How Elite Schools Foster Rape Culture

Written by Sarah Alcantar. 

Amid the recent allegations raised against Brett Kavanaugh, an alum of Georgetown Prep and Yale Law, it’s worth analyzing whether or not certain academic institutions cultivate toxic masculinity at a systematic level. As a student in ASU’s honors’ college, I’m surrounded by people who spent their formative years attending prestigious institutions. While there is irrefutably much to be gained from such an education, the testimonies raised against Kavanaugh prove there is a considerable amount to be lost. After talking to several girls about their experiences attending one of the top 5 private schools in the US, I began to realize that these schools’ reluctance to address wrongdoings only strengthened the perpetrators belief in their own invincibility and superiority.

For thousands every semester you get to learn from PhD bearing intellectuals. But in between the invaluable lessons AP Physics and IB English Literature had to offer, a subliminal message was being passed along, trading hands between students like an illicit note harboring some well known secret. A school should always be a safe haven for its students, a place where they can count on being accepted and kept safe. What many of these students didn’t know upon enrolling, was that there was an asterisk above that word ‘safe’ which begged the question, “safe for who?” The students seeking acceptance and an education or the sexual predators taking advantage of them? Louder than any of the subliminal messages, is one ringing loud and clear above all the criticism: that you were better than everyone else. “They sat us down at assemblies and told us we were smarter than everyone and more talented than everyone,” one students said of her school.

The purpose of these institutions is clear, an unspoken rule underlying all of the campus’ practices; these schools were a place for the rich to garner the skills necessary to become richer, while gaining none of the integrity they lacked in the acquisition of this wealth. Wrongdoings were excused with donations and curt reminders of exactly which last names the perpetrators bore. We talk about this abstractly among each other, but nothing compares to the uncomfortable reality.

I spoke with three female students who attended one such institution (which for the purpose of their privacy will remain unnamed) and graduated in the past few years about any incidences they deemed problematic. There were the traditional instances of unfair dress codes and female students, particularly those of certain body types, being disproportionately targeted. There were other stranger incidences of male sports teams being forbidden from participating in powder puff football as cheerleaders lest it result in emasculation. The most shocking events were those related to sexual assault and the courses of action taken following the reports made.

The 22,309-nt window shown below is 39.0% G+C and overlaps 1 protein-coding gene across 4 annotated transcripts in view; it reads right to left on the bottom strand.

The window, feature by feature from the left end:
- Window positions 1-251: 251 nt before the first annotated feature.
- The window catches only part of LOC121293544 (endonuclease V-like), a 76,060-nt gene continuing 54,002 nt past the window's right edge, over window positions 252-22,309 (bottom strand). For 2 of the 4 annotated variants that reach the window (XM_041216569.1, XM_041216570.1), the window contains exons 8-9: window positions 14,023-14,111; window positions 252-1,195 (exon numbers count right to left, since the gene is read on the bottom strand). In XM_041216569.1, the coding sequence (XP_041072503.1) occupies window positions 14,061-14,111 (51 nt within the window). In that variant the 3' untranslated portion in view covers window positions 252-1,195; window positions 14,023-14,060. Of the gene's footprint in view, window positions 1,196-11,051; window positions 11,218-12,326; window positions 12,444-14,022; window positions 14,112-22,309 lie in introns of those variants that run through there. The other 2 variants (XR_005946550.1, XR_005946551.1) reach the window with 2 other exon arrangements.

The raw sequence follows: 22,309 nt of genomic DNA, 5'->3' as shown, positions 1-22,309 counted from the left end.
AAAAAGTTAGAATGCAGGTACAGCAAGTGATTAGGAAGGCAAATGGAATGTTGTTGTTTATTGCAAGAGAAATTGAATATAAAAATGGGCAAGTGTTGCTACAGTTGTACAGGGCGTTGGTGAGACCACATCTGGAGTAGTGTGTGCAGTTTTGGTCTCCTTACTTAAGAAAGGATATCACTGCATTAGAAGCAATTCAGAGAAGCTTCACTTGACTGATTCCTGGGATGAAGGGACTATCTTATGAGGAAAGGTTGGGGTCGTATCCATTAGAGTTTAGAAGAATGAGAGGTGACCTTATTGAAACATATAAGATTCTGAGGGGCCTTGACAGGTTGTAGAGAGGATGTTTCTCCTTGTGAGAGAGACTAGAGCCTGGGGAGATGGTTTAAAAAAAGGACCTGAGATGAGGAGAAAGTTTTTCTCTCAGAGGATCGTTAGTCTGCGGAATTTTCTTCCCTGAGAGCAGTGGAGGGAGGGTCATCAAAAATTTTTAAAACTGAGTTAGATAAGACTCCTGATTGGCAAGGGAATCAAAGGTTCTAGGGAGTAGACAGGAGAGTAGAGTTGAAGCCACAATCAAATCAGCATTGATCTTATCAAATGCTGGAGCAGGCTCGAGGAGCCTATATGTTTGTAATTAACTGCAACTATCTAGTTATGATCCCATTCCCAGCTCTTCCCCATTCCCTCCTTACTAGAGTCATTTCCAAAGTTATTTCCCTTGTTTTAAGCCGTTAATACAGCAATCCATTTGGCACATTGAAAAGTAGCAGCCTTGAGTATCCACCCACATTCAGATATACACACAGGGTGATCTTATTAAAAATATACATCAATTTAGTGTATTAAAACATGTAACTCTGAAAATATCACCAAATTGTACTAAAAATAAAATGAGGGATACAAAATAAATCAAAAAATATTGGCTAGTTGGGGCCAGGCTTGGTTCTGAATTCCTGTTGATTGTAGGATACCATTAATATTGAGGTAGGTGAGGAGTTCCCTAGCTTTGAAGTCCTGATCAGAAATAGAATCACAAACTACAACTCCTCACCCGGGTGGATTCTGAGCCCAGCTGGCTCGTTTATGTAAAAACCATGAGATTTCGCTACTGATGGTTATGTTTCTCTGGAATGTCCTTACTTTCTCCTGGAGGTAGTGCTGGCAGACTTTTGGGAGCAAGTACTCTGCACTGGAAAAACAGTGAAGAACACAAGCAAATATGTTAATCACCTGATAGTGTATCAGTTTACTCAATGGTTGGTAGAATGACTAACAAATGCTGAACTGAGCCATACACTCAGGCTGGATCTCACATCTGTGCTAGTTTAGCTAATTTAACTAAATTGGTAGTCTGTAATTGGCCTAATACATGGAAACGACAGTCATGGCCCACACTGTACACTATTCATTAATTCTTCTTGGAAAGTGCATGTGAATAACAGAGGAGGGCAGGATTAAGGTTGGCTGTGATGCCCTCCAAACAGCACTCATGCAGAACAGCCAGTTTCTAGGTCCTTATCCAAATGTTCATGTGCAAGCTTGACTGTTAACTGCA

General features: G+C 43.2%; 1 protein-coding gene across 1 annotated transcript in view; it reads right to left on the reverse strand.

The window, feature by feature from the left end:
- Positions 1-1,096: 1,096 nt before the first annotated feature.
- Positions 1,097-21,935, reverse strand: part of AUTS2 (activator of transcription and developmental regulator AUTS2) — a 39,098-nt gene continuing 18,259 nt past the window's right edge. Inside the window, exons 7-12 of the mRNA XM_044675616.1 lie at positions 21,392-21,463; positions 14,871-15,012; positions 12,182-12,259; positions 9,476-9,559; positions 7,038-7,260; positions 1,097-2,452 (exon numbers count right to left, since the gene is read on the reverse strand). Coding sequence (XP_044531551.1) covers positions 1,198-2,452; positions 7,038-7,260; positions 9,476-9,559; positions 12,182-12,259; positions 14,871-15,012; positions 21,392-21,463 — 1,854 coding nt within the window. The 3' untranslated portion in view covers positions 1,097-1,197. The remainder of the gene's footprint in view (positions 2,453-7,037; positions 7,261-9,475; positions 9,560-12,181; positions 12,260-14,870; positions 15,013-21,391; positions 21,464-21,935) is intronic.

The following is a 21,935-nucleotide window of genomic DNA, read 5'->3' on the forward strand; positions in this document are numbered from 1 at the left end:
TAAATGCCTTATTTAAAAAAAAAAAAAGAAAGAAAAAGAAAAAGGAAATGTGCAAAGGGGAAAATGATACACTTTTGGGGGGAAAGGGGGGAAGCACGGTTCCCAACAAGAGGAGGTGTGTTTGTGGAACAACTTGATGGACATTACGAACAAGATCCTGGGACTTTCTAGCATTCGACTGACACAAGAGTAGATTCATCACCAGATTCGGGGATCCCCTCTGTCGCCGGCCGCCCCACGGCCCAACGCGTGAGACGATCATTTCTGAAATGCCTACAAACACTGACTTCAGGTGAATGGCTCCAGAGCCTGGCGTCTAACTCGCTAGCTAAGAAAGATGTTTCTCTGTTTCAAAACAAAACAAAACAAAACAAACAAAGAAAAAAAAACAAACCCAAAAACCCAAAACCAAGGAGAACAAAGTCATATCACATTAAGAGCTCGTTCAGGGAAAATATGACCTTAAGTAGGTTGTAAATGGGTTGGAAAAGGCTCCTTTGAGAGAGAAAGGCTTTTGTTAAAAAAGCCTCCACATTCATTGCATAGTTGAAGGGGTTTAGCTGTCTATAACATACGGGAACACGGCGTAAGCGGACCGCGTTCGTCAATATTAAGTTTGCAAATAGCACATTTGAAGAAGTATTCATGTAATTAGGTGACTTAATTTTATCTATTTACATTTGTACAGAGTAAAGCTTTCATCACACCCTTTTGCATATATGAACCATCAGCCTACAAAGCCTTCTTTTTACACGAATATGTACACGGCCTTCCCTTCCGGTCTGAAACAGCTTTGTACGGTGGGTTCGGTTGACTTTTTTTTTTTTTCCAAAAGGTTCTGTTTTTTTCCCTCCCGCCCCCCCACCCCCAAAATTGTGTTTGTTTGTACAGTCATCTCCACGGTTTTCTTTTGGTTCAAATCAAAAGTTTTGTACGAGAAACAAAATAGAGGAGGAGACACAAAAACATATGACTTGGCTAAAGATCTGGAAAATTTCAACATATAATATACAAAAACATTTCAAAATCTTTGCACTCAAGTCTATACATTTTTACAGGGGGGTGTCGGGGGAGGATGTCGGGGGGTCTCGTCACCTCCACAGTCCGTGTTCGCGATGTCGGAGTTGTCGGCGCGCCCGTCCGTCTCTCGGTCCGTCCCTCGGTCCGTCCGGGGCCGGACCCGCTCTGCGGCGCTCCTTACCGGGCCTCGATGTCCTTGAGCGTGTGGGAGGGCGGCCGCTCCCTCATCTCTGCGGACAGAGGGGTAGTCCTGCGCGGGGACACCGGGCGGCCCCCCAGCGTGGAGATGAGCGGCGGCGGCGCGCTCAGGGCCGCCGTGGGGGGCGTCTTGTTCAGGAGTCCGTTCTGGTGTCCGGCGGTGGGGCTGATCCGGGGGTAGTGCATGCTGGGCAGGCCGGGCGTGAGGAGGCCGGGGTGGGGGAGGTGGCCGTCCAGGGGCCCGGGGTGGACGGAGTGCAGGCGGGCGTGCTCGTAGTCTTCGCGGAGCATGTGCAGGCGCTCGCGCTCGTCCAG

“She was a freshman on scholarship and he was a senior,” the girl began. “It had been going on for a while before she reported it. She submitted this formal complaint to the counselors. She had to attend all these meetings where she told her side of the story over and over. The boy ended up confessing eventually to a school official, but it wasn’t recorded. He denied it later and since there was no real proof of him admitting it, it was his word against hers. He was a good student. The people who decided whether he was guilty or not were two middle school spanish teachers. It was dismissed eventually and his only punishment was not being able to walk the stage at graduation. He had a history of sexual assault, some harassment thing. I think he goes to school at Tulane now. She was slut shamed a lot afterwards.”

From one prestigious school to the next, sexual offenders are able to walk free without a scratch on their record. The lesson was clear, to the victim and to the boy who never suffered any real consequences. There was a power behind the silence, behind the inaction. “She told me later that her biggest regret was not going to the police first,” the girl said. The culture of such institutions teaches its students a dangerous lesson. From the perspective of victims who never receive retribution from an uncaring and enabling administration, there is little use in speaking up. There’s a thousand words for it: entitlement, "hypermasculinity," toxic masculinity, privilege, rape culture. The central message is the same. If you come from a position of enough power, you can get away with just about anything. Especially if schools are determined enough to maintain their pristine reputation.

It is a system that exists within perpetuity. Privilege begets more privilege. With this privilege safeguarding them, those in power can behave however they deem fit. These institutions, elite as they are, exist within a bubble wherein they govern what is just and what is not. It’s time to break the silence, to seize that which makes them so powerful.